A would-be rapist is attacking young nurses at a nearby hospital; its administrator hires the Angels to nab the guy, and bring order (and safety) back to his institution. Undercover as nurses, Jill and Kelly investigate possible suspects like the “kissing intern” Quincy and head surgeon Dr. Danworth, while Bosley poses as a patient (he actually does have a toe malady) to get the skinny on his irascible roommate, George Halvorsen.
Possibilities: rampant amphetamine abuse on the ward, particularly by Danworth, could lead to emotional side effects (e.g. attempted rape), and Quincy’s frustration over his failure to uphold his Don Juan image could be acted out physically (e.g. attempted rape). But in the end, he Angels discover the true culprits: an orderly and his mother, a nurse, exacting revenge on Danworth for the failed-surgical death of their father/husband. All’s well that ends well., except for Bosley, who gets the wrong surgery when Halvorsem switches meds and ID bracelet with him.
Decent enough potboiler with refreshing change of scenery – a hospital – to liven things up. I must confess that I didn’t guess the actual whodunit – there are plenty of red herrings throughout to keep even the most devout Christie fan guessing, including the Halvorsen character, whose byplay with Bosley amount to the funniest, quirkiest dialogue the series has seen yet.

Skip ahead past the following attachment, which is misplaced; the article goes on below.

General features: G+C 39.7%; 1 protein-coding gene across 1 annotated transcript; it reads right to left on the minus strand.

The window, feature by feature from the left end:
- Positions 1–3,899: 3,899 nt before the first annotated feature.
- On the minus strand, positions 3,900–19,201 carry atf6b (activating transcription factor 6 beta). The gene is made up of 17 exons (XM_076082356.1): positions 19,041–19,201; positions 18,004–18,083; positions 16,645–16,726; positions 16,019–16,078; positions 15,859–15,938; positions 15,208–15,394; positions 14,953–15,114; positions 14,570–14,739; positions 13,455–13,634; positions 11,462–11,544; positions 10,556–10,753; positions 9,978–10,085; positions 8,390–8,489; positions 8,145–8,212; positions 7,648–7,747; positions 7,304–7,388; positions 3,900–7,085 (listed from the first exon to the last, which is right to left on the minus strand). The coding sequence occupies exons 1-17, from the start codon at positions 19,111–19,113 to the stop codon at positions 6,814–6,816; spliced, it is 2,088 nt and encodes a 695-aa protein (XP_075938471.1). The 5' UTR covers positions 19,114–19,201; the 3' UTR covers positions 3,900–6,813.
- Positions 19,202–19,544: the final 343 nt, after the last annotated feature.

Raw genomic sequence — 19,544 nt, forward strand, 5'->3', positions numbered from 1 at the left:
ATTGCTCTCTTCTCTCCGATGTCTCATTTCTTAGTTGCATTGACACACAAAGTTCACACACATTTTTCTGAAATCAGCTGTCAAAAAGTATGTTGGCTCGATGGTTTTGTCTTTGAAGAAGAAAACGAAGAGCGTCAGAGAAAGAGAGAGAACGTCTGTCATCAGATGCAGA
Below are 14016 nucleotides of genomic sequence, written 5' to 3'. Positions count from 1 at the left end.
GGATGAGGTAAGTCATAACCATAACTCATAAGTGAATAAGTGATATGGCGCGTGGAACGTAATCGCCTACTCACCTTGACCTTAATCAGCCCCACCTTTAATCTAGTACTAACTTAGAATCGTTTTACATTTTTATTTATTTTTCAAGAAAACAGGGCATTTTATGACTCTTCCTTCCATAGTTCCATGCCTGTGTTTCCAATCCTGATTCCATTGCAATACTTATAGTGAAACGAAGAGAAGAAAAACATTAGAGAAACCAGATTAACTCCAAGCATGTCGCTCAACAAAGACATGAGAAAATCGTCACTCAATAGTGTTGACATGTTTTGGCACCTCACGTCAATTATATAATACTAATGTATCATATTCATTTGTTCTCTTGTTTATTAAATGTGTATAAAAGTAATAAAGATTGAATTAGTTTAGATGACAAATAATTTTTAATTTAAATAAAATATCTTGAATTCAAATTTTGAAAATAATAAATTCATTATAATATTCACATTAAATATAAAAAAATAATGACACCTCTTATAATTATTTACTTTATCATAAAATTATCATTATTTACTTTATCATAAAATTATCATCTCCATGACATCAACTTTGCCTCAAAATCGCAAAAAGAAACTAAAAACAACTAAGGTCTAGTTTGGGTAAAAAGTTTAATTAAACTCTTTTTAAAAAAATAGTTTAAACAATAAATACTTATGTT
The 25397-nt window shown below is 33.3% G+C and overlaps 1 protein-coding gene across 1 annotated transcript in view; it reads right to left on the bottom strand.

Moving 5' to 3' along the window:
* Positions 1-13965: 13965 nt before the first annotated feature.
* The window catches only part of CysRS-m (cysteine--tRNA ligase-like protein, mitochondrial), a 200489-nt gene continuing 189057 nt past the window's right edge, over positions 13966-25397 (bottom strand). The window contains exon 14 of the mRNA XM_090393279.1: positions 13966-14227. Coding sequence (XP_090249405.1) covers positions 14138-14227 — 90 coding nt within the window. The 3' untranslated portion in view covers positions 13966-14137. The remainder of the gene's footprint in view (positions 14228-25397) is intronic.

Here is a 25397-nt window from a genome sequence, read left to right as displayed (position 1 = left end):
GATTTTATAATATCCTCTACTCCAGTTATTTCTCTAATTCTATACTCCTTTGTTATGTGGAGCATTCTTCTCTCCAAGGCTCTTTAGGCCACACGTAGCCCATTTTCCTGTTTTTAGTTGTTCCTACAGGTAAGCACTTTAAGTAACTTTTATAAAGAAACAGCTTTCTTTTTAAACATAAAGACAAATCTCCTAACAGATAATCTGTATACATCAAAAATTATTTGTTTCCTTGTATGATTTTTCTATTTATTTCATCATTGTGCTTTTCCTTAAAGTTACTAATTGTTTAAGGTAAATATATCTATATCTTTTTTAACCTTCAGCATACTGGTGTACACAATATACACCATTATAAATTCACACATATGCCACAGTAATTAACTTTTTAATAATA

But the episode certainly seems a bit dated, owing to a couple of factors. For one, the topic of rape is taken far more seriously now (thankfully); it’s impossible not cringe during one early conversation in which a nurse glibly explains her attempted rape with the line, “Maybe he heard blondes have more fun.” Even the word ‘rape” is thrown around all-too frequently as a shorthand for ‘attack,’ and using it as a topic, without confronting its emotional and psychological ramifications would be deemed nothing less than irresponsible by today’s standards.
And the other thing: it’s pretty hard for us to accept a hospital so loosely run that they wouldn’t notice a pair of strange nurses (Jill and Kelly) come from out of nowhere, or fail to assign them duties or even wonder why they don’t seem to be performing any. And even bigger stretch comes when Halvorsen switches meds and ID bracelet with Bosley, evading the notice of any authority figures or even the nurse who administered them. Either hospitals were not as security-conscious back then (doubtful), or those TV-audiences didn’t care as much (more likely).
Gotta love the Quincy character – the Lothario with cold feet – who has his own private pad on the ward, complete with then-novel microwave oven (well, he does keep people out with a “DANGER: RADIATION” sign).
Good, not great, late-season entry.
Client: Ed Main (hospital adminstrator)
Plot difficulty level: 5